The Nuts & Bolts - How To Create a Hyperdoc

A Hyperdoc is typically created from a Google Doc or Google Slide Deck. This can easily take the place of a worksheet or workbook - adding innovative instructional design

  • Select a Layout

    • GOOGLE DOCS @cogswell_ben (a bit harder to format, use a table for easy workflow)
    • GOOGLE SLIDES @cogswell_ben (much more flexible formatting, can insert videos to SHOW Ss instead of lecture about content)
    • Hyper Maps (Google Maps shared) Create maps to take Ss to the place you are talking about
    • A great suggestion is create a consistent format that you plug in content (this will save you time) THIS EXAMPLE by @KarlyMoura is a template that has been more than successfully replicated over and over - you may want to give this one a try for a start!
    • Consider Packaging
      • Visual Appeal
      • Organization
      • Collaborative Opportunities
      • Inquiry Learning
    • Add instructions - Teachers will not need to repeat themselves & places accountability on Students
    • Balance instructional practices - Use as whole class instruction, collaboration (small group and/or partners, and individual work)
    • Check out @TsGiveTs for amazing, FREE Hyperdocs. Take One & Give One because Sharing is caring… and with so many out there to just try or maybe revise to suit your needs there is no reason to not give it a shot
    • Follow these Master Sharers & Innovators - they will blow your socks off!
      • @slogue89 (Rocky Logue)
      • @mrmacsclasses (Matt MacFarlane)
      • @MsMarshallCMS (Heather Marshall)
      • @SEANJFAHEY (Sean Fahey)
    • Hyperdoc Hack: On a SlideDeck, add a slide w/ a Post-It that says ‘DONE!’ at the bottom. When a Ss finishes, have them move to the top and submit to Google Classroom. This is a clear visual when students are complete with work

Imagine...

  • The potential of a student or a teacher being able to bring webpages and audio recordings alongside conventional text
  • Consider the impact of students being able to insert extra pages between notes of a math problem and finding a video tutorial of how to solve that problem and adding the link
  • Or even better… if a student recorded their own thoughts of how they successfully solved a problem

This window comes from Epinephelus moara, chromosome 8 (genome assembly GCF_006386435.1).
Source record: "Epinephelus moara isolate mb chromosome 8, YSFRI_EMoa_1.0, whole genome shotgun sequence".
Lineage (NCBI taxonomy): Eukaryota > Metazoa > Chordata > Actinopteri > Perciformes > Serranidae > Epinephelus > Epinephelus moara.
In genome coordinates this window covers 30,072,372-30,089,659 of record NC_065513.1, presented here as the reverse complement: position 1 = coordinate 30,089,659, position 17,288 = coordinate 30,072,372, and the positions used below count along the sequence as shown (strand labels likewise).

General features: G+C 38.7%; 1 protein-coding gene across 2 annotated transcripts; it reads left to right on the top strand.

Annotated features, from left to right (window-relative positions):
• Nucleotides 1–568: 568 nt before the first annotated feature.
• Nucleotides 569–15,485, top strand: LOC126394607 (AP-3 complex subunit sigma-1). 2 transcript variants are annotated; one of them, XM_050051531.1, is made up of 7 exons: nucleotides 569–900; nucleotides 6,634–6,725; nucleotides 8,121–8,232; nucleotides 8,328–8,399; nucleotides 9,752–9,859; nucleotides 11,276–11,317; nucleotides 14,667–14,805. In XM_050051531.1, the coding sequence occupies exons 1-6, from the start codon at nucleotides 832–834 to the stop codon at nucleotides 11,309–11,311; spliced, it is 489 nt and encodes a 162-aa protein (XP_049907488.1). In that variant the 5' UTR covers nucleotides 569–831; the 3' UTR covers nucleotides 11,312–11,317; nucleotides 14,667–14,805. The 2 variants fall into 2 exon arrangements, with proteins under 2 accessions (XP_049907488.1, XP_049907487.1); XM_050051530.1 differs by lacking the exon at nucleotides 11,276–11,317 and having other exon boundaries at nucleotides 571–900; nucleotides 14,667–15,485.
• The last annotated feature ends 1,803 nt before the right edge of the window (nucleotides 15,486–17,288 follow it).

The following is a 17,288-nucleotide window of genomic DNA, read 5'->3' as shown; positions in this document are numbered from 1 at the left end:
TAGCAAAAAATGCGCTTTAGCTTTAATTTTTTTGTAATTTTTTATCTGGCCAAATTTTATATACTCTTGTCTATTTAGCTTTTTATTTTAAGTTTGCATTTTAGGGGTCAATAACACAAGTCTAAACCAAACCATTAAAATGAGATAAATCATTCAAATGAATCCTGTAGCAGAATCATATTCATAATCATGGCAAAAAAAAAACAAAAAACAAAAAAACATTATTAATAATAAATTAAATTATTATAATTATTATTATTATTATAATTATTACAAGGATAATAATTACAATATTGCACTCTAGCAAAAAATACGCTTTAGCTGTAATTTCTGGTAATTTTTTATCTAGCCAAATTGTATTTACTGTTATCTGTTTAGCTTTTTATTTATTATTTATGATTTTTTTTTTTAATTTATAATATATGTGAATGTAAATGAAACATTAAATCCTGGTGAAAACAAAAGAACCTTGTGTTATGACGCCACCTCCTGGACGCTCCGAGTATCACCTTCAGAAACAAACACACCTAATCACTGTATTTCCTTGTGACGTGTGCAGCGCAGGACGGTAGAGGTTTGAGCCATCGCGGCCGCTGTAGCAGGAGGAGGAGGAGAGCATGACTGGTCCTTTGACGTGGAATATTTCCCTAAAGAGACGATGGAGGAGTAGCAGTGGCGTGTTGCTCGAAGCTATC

• Recognize the payoff when our students are explicitly taught soft-skills and autonomy is the norm in classroom design
  • Recognize the power when students learn to collaborate and share and the work is no longer just for the teacher’s eyes, but all students can benefit from the work
  • Acknowledge the capacity for growth when we begin teaching process, not skill. The purpose morphs from knowing to understanding
  • Students build tenacity, grit, and perseverance. The dig deep into a topic and learn problem-solving skill
  • The academic achievement that will happen when students are truly engaged - all minds are on!
  • The payoff when more emphasis has been placed on self-reliance
  • The students thriving on immediacy... Of feedback, of connection, of access
  • Digital Citizenship is modeled, expected, and enforced everyday. In every lesson, in every classroom. It becomes a collective responsibility of all teachers. Every time a digital lesson is delivered, teachers will review, teach, address, remind, advise, and emphasize the importance of Digital Citizenship and a student’s Digital Footprint. Students will not only learn to live and thrive in their neighborhood communities, but also in their virtual communities

The bottom line: task predicts performance. We need to start critically looking at the tasks and lessons that we are putting before students, the ability of students’ to what is being asked of them while we are with them, at what level of fidelity and rigor, and does their work eventually translate into positive outcomes on future measurements? Hyperdocs naturally transform into these types of tasks that actually will predict and enhance future performances. It is time: give Hyperdocs a shot!